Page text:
For the songs that I wrote that have vocals, I just felt like they needed to have vocals [laughing]. I liked the music but I didn’t think it was compelling enough on its own that it didn’t need some other kind of line there. I also don’t want to keep on doing the same thing over and over again so it’s important as an artist to keep challenging yourself to do different things. I think that that’s something crucial; you have to put yourself in an uncomfortable position sometimes and your band to get something unique. That’s where the vocals thing came from.
How did you decide you wanted go from the free-improv freak-out stuff you explored in Peeesseye to the more structured rock thing you do with Solar Motel? The two bands are polar opposites.
I don’t see them as being polar opposites, really, though I can see why it might seem that way to listeners. Peeesseye were three people with very distinct approaches to music and we had developed great chemistry improvising together. But we always dealt with structure. The best improvisors are not “freaking out” in some senseless way. It’s all about making decisions and choices spontaneously in reaction to and anticipation of what the other musicians are doing, or to spur them in some other direction. It’s basically composing on the fly.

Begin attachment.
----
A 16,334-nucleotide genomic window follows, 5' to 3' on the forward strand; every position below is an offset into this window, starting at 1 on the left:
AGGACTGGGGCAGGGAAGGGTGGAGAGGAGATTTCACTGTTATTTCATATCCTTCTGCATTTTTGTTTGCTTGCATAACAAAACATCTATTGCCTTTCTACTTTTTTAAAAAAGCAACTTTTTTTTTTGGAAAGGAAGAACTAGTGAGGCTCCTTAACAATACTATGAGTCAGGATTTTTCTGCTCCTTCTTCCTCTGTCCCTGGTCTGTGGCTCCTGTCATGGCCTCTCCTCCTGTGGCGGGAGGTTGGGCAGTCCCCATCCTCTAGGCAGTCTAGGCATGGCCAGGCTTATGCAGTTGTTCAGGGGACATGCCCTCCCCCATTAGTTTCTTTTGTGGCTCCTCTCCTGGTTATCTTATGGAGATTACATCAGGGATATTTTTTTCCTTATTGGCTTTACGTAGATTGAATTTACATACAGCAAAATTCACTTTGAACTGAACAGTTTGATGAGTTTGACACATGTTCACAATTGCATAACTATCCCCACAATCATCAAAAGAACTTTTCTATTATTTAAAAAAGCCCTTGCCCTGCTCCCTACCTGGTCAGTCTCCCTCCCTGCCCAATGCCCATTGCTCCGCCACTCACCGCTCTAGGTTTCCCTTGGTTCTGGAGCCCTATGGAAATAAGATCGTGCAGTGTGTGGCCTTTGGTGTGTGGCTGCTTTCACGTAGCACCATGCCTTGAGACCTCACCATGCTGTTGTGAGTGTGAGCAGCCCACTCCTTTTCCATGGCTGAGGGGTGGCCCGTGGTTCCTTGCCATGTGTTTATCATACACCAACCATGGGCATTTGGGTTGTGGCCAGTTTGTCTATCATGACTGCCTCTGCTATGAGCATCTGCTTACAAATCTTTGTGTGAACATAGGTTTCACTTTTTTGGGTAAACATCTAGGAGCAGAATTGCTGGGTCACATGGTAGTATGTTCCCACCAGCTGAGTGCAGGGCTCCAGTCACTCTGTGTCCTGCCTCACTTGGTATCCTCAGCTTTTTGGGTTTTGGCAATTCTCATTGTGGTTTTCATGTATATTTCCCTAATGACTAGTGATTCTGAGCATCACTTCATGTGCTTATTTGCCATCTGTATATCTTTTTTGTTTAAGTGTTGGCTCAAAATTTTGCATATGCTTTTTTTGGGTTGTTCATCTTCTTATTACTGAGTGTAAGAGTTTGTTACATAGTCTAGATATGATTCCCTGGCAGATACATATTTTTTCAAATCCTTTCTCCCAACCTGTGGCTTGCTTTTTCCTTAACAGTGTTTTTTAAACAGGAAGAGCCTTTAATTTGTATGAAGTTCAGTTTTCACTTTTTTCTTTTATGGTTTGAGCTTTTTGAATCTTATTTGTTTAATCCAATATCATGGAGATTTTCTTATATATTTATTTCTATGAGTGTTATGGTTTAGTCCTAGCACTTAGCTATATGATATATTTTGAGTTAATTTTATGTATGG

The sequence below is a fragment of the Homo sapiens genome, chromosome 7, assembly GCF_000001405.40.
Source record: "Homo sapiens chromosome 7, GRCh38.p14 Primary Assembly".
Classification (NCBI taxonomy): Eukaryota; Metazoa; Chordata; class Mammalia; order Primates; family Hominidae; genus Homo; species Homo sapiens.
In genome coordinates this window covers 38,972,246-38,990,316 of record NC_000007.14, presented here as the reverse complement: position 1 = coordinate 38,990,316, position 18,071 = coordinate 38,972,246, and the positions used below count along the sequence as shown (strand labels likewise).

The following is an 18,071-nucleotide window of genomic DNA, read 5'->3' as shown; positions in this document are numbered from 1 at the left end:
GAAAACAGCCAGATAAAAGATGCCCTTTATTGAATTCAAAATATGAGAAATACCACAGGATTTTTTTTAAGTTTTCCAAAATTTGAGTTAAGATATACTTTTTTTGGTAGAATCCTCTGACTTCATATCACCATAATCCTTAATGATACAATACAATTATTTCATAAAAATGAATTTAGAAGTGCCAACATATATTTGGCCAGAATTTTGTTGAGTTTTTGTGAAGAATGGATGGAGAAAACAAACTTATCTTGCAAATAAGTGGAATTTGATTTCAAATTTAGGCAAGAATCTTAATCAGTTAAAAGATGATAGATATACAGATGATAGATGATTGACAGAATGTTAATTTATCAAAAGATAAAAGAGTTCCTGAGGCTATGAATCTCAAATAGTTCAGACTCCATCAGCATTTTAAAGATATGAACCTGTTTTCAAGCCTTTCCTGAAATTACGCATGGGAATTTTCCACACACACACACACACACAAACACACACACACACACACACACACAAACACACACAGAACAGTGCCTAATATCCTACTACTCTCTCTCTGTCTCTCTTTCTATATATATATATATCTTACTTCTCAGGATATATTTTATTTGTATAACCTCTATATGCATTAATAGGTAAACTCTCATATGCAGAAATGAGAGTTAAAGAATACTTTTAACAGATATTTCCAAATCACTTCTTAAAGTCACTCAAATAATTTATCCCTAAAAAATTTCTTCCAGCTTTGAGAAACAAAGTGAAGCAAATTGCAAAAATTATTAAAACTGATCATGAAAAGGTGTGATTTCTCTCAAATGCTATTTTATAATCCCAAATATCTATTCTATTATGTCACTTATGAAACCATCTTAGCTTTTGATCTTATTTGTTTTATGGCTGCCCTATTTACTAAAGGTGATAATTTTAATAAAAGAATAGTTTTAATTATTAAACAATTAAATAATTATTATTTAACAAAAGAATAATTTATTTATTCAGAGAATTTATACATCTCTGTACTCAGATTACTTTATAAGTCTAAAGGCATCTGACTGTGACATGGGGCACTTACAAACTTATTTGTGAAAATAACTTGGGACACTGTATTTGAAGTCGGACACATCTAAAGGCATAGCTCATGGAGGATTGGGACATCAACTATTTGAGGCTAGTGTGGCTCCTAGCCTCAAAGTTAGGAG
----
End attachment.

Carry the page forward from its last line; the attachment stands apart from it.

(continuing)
Brian Eno talks about any collaboration as a being a “conspiracy,” and that’s what it always was with Jaime, Fritz, and myself. Sometimes our compositions involved a riff or theme that someone brought in, but just as often, it involved some set of directives—duration, intensity, some shape or arc to the piece. Sometimes maybe two of us were on the same page and the third person decided to freelance. In any case, it was always compositional, always about choices, always a conspiracy.
How did the move into your more rock-oriented direction go down?
Once that band split up because we each one by one left NYC and moved to far corners of the globe, I started playing solo a lot and naturally gravitated towards a more lyrical approach. There were things I played in Peeesseye that were super lyrical, too, but maybe surrounded by a bit more chaos. Also, once the group disbanded, I think on some level I became less self-conscious about just wanting to boogie, basically. A boy’s gotta boogie. But I still think I still have the same motivations for this music as I had in Peeesseye, even if it sounds somewhat different, or appeals to different listeners.
There are varying degrees of structure in the Solar Motel Band pieces, from the slimmest bit of cueing a riff here or there and then improvising between it to having more fully fledged song forms with chords and melodies and so forth. But I also try to approach [it] a little differently each time we play it, and encourage the band to do so as well. It’s a conspiracy, nothing more, nothing less.